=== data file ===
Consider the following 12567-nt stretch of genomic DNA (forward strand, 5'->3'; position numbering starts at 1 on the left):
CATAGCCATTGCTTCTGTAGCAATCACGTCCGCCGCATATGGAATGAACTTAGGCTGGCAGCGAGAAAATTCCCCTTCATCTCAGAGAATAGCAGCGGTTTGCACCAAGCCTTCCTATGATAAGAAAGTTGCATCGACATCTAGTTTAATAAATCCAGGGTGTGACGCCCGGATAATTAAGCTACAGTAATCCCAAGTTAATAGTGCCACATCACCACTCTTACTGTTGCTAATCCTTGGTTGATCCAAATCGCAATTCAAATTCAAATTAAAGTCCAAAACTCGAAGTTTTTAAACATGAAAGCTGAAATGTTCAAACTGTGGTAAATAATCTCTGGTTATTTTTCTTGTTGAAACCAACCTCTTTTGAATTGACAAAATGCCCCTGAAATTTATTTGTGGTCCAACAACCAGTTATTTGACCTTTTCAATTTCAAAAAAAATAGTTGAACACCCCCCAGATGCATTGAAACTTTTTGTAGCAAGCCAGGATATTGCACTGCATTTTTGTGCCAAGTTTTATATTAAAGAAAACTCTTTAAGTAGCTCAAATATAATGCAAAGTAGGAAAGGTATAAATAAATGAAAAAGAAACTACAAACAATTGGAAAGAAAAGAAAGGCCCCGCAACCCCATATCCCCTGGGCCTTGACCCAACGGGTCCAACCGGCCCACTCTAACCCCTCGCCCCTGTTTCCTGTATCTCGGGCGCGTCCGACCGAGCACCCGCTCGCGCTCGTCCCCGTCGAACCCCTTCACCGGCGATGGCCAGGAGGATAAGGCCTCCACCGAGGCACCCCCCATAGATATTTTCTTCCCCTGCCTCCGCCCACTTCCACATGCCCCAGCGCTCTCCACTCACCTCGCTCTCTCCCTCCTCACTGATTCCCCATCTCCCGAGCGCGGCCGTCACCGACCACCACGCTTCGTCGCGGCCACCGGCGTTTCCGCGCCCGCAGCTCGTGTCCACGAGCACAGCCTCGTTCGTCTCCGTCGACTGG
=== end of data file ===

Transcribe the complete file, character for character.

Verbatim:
Consider the following 12567-nt stretch of genomic DNA (forward strand, 5'->3'; position numbering starts at 1 on the left):
CATAGCCATTGCTTCTGTAGCAATCACGTCCGCCGCATATGGAATGAACTTAGGCTGGCAGCGAGAAAATTCCCCTTCATCTCAGAGAATAGCAGCGGTTTGCACCAAGCCTTCCTATGATAAGAAAGTTGCATCGACATCTAGTTTAATAAATCCAGGGTGTGACGCCCGGATAATTAAGCTACAGTAATCCCAAGTTAATAGTGCCACATCACCACTCTTACTGTTGCTAATCCTTGGTTGATCCAAATCGCAATTCAAATTCAAATTAAAGTCCAAAACTCGAAGTTTTTAAACATGAAAGCTGAAATGTTCAAACTGTGGTAAATAATCTCTGGTTATTTTTCTTGTTGAAACCAACCTCTTTTGAATTGACAAAATGCCCCTGAAATTTATTTGTGGTCCAACAACCAGTTATTTGACCTTTTCAATTTCAAAAAAAATAGTTGAACACCCCCCAGATGCATTGAAACTTTTTGTAGCAAGCCAGGATATTGCACTGCATTTTTGTGCCAAGTTTTATATTAAAGAAAACTCTTTAAGTAGCTCAAATATAATGCAAAGTAGGAAAGGTATAAATAAATGAAAAAGAAACTACAAACAATTGGAAAGAAAAGAAAGGCCCCGCAACCCCATATCCCCTGGGCCTTGACCCAACGGGTCCAACCGGCCCACTCTAACCCCTCGCCCCTGTTTCCTGTATCTCGGGCGCGTCCGACCGAGCACCCGCTCGCGCTCGTCCCCGTCGAACCCCTTCACCGGCGATGGCCAGGAGGATAAGGCCTCCACCGAGGCACCCCCCATAGATATTTTCTTCCCCTGCCTCCGCCCACTTCCACATGCCCCAGCGCTCTCCACTCACCTCGCTCTCTCCCTCCTCACTGATTCCCCATCTCCCGAGCGCGGCCGTCACCGACCACCACGCTTCGTCGCGGCCACCGGCGTTTCCGCGCCCGCAGCTCGTGTCCACGAGCACAGCCTCGTTCGTCTCCGTCGACTGG